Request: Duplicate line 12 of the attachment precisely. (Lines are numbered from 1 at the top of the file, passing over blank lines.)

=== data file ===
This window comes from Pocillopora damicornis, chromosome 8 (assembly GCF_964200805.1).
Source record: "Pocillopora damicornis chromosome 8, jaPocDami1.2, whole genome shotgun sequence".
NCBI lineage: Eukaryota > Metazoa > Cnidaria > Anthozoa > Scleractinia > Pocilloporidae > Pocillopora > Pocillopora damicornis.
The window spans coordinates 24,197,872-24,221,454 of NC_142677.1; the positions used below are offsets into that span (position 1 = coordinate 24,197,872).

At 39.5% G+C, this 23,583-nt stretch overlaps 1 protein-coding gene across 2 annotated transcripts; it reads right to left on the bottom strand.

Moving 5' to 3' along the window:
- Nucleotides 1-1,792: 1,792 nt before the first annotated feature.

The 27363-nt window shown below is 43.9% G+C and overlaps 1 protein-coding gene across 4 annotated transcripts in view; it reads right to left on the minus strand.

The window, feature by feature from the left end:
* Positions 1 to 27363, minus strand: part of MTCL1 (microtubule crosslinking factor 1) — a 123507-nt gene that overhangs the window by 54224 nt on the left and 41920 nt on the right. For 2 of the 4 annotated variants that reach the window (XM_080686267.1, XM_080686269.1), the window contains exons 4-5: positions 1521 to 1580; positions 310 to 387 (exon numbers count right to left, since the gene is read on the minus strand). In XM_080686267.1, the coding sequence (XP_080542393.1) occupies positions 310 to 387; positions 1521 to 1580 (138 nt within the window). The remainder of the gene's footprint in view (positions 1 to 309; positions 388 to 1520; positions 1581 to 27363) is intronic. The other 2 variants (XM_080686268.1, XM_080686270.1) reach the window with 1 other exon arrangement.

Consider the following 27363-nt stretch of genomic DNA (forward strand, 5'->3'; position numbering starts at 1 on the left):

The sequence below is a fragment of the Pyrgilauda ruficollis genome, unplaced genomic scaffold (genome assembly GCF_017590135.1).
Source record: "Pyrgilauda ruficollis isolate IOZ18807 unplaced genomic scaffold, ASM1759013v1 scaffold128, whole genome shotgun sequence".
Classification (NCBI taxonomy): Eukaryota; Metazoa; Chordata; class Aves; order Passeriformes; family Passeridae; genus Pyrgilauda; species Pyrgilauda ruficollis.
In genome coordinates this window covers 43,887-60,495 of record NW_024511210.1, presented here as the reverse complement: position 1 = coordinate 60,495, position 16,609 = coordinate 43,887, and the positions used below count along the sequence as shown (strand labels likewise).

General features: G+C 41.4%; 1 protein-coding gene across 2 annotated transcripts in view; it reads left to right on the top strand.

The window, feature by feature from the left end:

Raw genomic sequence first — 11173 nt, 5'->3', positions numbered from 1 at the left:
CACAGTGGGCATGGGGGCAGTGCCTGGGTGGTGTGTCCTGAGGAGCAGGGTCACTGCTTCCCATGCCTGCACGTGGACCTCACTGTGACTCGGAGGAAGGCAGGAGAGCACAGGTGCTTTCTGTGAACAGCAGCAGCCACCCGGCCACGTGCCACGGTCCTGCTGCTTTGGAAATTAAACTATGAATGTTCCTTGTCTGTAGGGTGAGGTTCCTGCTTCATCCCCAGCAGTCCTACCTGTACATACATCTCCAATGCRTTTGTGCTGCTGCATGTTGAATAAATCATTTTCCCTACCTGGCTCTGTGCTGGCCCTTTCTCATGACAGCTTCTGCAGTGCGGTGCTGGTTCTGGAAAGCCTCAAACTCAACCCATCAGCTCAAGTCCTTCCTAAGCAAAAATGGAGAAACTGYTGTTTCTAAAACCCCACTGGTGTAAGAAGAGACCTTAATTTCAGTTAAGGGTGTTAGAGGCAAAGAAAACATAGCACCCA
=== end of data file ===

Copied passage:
The sequence below is a fragment of the Pyrgilauda ruficollis genome, unplaced genomic scaffold (genome assembly GCF_017590135.1).